4 must-do activities for a very Moulin Rouge trip to Paris
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Moulin Rouge!, the 2001 Golden Globe Award-winning film, was a vibrant on-screen musical spectacle that feels larger-than-life even in a new decade.
The Baz Luhrmann-directed film is based on one of Paris’ most iconic landmarks: the Moulin Rouge, a cabaret show in the historic Montmartre district made up of acrobats, choreography, sequins and feathers, and the famous Cancan dance. Millions of tourists, an estimated 600,000 each year, have flocked to see the iconic windmill and the glitzy Moulin Rouge show on their trip to the City of Light.
Centred around one of Paris’ most iconic landmarks, the film is chock full of high-energy performances to songs that transcend decades and fiery cabaret moments, which parallel a brewing Parisian romantic tension. The plot features songs like 1959’s The Sound of Music and fuses it with recent hits, including a medley that includes Lady Marmalade and Nirvana’s Teen Spirit. It’s enough to make anyone crave a taste of Parisian life.
While there’s no shortage of things to do on a Paris visit, there are specific things lovers of the Moulin Rouge! film can do to channel the passion, energy, and history of the film. Here’s your list of places to go and things to try if you’re looking for a Moulin Rouge inspired-outing:
Crazy Horse Paris
For a high-energy, sensual classic-ish cabaret performance by gorgeous (sometimes nude) women, visit Crazy Horse Paris, steps away from Champs-Élysées Avenue.
While many opt for the “most famous cabaret in the world,” the Moulin Rouge, Crazy Horse offers a mind-blowing experience at a more affordable price point. Relax into velvety armchairs beneath red lights, have a drink, and be mesmerized by dozens of dancers moving to entertaining music in this smaller, intimate venue. Crazy Horse also inspired Beyonce’s 2013 partition music video, if you needed another compelling reason to go. (Pro tip: Eat before you go! Crazy Horse doesn’t offer meals.)
Moulin Rouge-inspired art at the Musee d’Orsay,
Avant-garde artists — many of whom were regular Moulin Rouge patrons — flocked to Paris in its heyday for its vibrant entertainment (including theatre, circuses, brothels, and cabarets), a network of other artists, and cheap rent.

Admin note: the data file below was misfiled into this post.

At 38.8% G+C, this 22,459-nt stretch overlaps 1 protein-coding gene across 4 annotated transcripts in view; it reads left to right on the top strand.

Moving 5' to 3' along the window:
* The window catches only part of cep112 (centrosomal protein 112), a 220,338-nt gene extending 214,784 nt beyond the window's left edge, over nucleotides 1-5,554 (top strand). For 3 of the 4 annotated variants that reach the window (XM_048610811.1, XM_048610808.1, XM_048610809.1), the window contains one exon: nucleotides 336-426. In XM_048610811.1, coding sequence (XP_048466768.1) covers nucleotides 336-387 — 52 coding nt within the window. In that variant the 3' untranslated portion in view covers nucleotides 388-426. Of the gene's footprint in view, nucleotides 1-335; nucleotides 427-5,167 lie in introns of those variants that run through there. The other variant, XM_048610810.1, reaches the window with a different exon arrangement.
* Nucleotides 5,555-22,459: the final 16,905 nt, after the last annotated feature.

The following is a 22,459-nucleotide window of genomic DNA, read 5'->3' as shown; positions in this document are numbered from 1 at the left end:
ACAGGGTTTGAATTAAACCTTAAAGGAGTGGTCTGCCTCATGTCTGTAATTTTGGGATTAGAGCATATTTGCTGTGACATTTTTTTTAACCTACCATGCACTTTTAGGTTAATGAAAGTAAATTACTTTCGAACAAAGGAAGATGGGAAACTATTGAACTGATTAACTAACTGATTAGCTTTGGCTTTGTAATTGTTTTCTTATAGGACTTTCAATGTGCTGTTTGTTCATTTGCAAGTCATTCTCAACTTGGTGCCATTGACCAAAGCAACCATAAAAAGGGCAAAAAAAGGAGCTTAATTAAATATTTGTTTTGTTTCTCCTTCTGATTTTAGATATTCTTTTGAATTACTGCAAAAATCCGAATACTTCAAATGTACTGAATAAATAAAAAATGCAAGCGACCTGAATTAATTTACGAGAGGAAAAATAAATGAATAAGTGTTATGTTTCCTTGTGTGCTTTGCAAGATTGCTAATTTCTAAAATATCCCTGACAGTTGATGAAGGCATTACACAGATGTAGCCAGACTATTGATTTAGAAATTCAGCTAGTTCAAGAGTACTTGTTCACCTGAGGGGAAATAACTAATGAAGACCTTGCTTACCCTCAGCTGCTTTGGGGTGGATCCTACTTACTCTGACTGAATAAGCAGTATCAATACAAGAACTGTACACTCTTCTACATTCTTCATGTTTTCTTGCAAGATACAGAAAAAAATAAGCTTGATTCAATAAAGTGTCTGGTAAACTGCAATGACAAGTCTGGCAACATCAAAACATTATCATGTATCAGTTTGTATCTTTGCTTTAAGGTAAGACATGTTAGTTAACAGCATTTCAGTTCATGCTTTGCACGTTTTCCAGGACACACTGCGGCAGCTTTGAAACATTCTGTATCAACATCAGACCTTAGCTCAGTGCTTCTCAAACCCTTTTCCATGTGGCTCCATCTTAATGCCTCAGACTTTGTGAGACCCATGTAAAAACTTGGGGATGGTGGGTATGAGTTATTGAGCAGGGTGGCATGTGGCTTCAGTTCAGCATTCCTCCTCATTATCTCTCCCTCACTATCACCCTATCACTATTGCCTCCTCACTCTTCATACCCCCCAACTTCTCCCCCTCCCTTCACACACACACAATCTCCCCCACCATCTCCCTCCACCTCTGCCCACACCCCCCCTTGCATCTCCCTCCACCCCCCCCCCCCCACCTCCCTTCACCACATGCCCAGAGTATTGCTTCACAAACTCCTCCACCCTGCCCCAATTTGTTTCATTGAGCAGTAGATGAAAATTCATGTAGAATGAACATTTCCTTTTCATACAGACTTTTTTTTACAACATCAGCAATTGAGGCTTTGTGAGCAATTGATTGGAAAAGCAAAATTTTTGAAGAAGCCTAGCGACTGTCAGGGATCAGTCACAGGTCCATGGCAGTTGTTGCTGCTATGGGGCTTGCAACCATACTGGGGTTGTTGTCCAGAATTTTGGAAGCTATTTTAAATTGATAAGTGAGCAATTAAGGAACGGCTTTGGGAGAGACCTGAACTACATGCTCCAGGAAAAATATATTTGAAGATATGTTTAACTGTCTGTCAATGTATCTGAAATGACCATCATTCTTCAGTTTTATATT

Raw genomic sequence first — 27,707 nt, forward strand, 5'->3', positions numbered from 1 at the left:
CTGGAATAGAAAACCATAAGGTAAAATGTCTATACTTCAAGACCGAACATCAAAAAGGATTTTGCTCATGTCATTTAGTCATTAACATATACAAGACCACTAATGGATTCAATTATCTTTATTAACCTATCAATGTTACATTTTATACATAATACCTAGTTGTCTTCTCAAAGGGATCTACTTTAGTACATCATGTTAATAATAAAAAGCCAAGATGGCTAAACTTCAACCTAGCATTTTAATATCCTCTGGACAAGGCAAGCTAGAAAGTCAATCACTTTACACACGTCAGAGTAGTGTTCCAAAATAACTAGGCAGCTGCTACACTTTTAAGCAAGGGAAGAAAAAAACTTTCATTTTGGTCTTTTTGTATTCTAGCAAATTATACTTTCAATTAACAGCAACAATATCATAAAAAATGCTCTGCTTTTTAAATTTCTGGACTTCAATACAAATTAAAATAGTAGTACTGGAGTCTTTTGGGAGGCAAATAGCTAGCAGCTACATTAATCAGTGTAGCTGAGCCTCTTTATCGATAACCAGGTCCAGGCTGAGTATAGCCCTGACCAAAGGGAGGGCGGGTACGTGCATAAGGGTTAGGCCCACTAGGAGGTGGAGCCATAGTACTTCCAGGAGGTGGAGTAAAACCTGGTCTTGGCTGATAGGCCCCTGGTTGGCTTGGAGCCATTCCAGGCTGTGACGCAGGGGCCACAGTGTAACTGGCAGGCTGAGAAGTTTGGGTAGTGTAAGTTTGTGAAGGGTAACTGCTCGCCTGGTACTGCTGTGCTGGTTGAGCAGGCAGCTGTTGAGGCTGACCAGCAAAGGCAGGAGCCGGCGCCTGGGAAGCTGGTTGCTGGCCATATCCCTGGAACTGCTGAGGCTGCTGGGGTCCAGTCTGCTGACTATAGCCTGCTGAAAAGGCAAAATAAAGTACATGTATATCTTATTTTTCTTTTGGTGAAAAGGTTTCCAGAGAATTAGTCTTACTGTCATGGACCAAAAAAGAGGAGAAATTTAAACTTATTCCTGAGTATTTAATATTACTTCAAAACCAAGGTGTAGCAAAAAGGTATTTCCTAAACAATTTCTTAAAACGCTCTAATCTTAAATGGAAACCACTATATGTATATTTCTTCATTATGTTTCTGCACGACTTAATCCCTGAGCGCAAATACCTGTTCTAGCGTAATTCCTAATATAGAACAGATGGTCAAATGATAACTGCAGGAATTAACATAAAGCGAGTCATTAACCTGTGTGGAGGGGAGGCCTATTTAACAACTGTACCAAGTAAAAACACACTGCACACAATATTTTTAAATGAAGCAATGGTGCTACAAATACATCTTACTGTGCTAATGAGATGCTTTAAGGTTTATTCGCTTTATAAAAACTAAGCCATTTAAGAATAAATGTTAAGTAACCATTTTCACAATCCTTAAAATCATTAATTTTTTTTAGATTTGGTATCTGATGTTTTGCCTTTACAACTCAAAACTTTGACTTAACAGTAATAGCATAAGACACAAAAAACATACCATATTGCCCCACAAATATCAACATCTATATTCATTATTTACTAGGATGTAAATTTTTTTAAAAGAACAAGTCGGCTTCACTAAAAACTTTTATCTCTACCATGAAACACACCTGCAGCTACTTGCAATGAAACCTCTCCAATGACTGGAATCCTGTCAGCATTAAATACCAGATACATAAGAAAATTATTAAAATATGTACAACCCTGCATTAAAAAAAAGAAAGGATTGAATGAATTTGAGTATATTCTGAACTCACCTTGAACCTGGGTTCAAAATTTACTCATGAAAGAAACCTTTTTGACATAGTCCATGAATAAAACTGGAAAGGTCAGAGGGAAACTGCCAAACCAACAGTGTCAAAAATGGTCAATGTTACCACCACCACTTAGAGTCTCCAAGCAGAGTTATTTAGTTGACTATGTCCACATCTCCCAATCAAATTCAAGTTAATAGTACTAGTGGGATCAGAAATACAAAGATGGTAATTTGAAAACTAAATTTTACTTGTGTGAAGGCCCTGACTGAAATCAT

Inspired by their experiences and the people who made these institutions, many artists drew and painted works in an attempt to capture the essence of cabaret at Moulin Rouge. View some of these works at museums scattered around the city, including the Musee d’Orsay, where you can see Jane Avril Dansant, by Henri de Toulouse-Lautrec, and Scène de fête by Giovanni Boldini. Boldini’s piece was acquired by the museum in 2010 and depicts the Moulin Rouge after its 1889 debut, shortly before it became a hot spot of Parisian night light.
Wander through steep, cobblestone streets in the historic Montmartre quarter, the setting for Moulin Rouge! and its creator’s inspiration.
There’s so much beauty, history, and art to soak up, including museums, parks, gardens, and even a vineyard. Stop to gaze and marvel at the iconic red windmill at Moulin Rouge (which sits on the corner of boulevard de Clichy and Place Blanche) and lose yourself in the same streets once walked by artists including Edgar Degas, Henri Matisse, and Pablo Picasso.
Also in the district is the dazzling white Sacré-Cœur Basilica, one of Paris’ most visited landmarks. The basilica sits atop a hill for all of Paris to view and serves as a perfect place to view the city. Stop by the Square Louise Michel to skip the hike to the top and still get a great view of the Sacré-Cœur Basilica, and the city.
People-watching from a cosy cafe is a beloved Parisian past time. Even the main character of Moulin Rouge can be seen people watching from his apartment window. More than that, it’s been called an art form.
So, don’t forget to block out a few hours to indulge. Sit with a book, crossword puzzle, or just your order, and watch life pass at Lux Bar, a small cafe just one minute from the Moulin Rouge where you can plop down near the main boulevard and watch tourists come to marvel at the “Red Mill.” It offers outdoor seating perfect for joining in the fun at an affordable price. Other possible cafes to people-watch in the area include Le Refuge and Café des Deux Moulins (the setting of the 2001 film, Amélie), both in Montmartre.
Featured photo by Harald Nachtmann/Getty Images.
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